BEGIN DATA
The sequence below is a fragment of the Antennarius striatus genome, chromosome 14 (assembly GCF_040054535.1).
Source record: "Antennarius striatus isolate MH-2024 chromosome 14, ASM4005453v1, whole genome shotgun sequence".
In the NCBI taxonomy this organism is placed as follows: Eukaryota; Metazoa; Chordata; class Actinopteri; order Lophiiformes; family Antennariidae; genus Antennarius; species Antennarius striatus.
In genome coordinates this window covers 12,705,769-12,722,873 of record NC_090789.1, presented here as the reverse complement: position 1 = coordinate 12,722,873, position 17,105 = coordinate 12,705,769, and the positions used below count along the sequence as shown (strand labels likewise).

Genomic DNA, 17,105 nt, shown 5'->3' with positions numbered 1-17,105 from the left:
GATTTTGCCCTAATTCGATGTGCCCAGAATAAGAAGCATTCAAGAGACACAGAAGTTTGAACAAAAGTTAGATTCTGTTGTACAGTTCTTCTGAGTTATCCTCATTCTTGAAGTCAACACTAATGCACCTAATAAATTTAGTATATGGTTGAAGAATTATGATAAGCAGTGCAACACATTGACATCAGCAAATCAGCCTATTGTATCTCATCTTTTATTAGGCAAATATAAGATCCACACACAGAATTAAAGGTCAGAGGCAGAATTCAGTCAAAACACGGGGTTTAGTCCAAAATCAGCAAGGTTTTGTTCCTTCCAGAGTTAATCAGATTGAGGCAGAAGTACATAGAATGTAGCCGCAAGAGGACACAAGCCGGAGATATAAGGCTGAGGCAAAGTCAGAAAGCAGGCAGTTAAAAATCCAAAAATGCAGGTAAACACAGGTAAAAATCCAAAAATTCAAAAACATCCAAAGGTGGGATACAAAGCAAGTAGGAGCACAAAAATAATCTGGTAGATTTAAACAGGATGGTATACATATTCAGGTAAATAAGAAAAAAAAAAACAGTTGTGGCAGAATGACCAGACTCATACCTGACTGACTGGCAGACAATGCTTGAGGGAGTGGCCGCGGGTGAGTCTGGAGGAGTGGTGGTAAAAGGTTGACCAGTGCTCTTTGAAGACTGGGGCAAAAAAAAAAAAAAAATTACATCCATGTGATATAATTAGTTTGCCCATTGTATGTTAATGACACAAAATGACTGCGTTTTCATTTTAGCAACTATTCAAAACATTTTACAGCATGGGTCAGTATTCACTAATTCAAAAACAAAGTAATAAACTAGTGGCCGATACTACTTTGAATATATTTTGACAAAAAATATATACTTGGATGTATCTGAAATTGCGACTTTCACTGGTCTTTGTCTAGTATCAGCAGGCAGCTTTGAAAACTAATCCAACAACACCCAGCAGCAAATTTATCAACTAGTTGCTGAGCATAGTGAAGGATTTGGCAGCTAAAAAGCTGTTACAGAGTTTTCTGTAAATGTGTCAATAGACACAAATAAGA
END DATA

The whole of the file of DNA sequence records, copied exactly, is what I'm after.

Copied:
The sequence below is a fragment of the Antennarius striatus genome, chromosome 14 (assembly GCF_040054535.1).
Source record: "Antennarius striatus isolate MH-2024 chromosome 14, ASM4005453v1, whole genome shotgun sequence".
In the NCBI taxonomy this organism is placed as follows: Eukaryota; Metazoa; Chordata; class Actinopteri; order Lophiiformes; family Antennariidae; genus Antennarius; species Antennarius striatus.
In genome coordinates this window covers 12,705,769-12,722,873 of record NC_090789.1, presented here as the reverse complement: position 1 = coordinate 12,722,873, position 17,105 = coordinate 12,705,769, and the positions used below count along the sequence as shown (strand labels likewise).

Genomic DNA, 17,105 nt, shown 5'->3' with positions numbered 1-17,105 from the left:
GATTTTGCCCTAATTCGATGTGCCCAGAATAAGAAGCATTCAAGAGACACAGAAGTTTGAACAAAAGTTAGATTCTGTTGTACAGTTCTTCTGAGTTATCCTCATTCTTGAAGTCAACACTAATGCACCTAATAAATTTAGTATATGGTTGAAGAATTATGATAAGCAGTGCAACACATTGACATCAGCAAATCAGCCTATTGTATCTCATCTTTTATTAGGCAAATATAAGATCCACACACAGAATTAAAGGTCAGAGGCAGAATTCAGTCAAAACACGGGGTTTAGTCCAAAATCAGCAAGGTTTTGTTCCTTCCAGAGTTAATCAGATTGAGGCAGAAGTACATAGAATGTAGCCGCAAGAGGACACAAGCCGGAGATATAAGGCTGAGGCAAAGTCAGAAAGCAGGCAGTTAAAAATCCAAAAATGCAGGTAAACACAGGTAAAAATCCAAAAATTCAAAAACATCCAAAGGTGGGATACAAAGCAAGTAGGAGCACAAAAATAATCTGGTAGATTTAAACAGGATGGTATACATATTCAGGTAAATAAGAAAAAAAAAAACAGTTGTGGCAGAATGACCAGACTCATACCTGACTGACTGGCAGACAATGCTTGAGGGAGTGGCCGCGGGTGAGTCTGGAGGAGTGGTGGTAAAAGGTTGACCAGTGCTCTTTGAAGACTGGGGCAAAAAAAAAAAAAAAATTACATCCATGTGATATAATTAGTTTGCCCATTGTATGTTAATGACACAAAATGACTGCGTTTTCATTTTAGCAACTATTCAAAACATTTTACAGCATGGGTCAGTATTCACTAATTCAAAAACAAAGTAATAAACTAGTGGCCGATACTACTTTGAATATATTTTGACAAAAAATATATACTTGGATGTATCTGAAATTGCGACTTTCACTGGTCTTTGTCTAGTATCAGCAGGCAGCTTTGAAAACTAATCCAACAACACCCAGCAGCAAATTTATCAACTAGTTGCTGAGCATAGTGAAGGATTTGGCAGCTAAAAAGCTGTTACAGAGTTTTCTGTAAATGTGTCAATAGACACAAATAAGA